The NSF TBSR Subcommittee Charge
The NSF Charter to the subcommittee contains both general charge language to “…examine the efficacy of the policies and practices comprising the TBSR”, and five specific bullet points that “…address the goals and procedures defined within the TBSR Guide”, for consideration and commentary by the subcommittee. The specific Charter bullet points comprise: 1. “NSF plans and methods for selection of facilities to be evaluated through the TBSR process, the frequency of review, and timing of the review within the life-cycle stage and/or award cycle of the facility”; 2. “The range of topical areas included in the TBSR”; 3. “The composition of the TBSR review team, including range of experience and skills of the participating NSF staff and NSF contractors, and their respective roles and responsibilities in the TBSR review”; 4. “Whether best practices used to monitor and evaluate business operations of awardee institutions are fully captured in the TBSR Guide”; 5. “Examination of one or more representative TBSR reports and descriptions of follow-up activities resulting from the report(s)”. The subcommittee’s views about the TBSR process are considered in two report sections and the specific content of the TBSR Guide are discussed in the remainder of the report.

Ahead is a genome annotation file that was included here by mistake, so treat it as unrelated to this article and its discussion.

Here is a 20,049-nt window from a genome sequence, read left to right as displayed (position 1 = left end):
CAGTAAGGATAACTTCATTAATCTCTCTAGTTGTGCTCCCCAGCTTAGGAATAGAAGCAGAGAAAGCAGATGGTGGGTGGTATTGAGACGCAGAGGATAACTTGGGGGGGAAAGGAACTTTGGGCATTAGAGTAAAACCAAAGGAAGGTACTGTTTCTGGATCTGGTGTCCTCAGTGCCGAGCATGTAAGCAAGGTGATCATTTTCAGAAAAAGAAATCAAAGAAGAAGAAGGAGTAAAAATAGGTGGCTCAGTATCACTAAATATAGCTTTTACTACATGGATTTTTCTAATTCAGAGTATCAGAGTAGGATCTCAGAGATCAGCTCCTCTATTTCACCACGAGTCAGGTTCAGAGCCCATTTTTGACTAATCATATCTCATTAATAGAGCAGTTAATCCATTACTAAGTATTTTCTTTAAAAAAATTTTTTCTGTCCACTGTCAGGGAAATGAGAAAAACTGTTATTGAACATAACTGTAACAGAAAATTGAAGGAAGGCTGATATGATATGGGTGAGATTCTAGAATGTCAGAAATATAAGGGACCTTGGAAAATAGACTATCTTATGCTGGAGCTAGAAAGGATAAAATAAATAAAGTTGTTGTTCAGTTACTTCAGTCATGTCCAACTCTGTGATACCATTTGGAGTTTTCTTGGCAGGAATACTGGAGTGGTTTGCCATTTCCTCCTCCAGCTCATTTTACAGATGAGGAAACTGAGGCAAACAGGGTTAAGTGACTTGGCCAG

General Observations Concerning the TBSR Process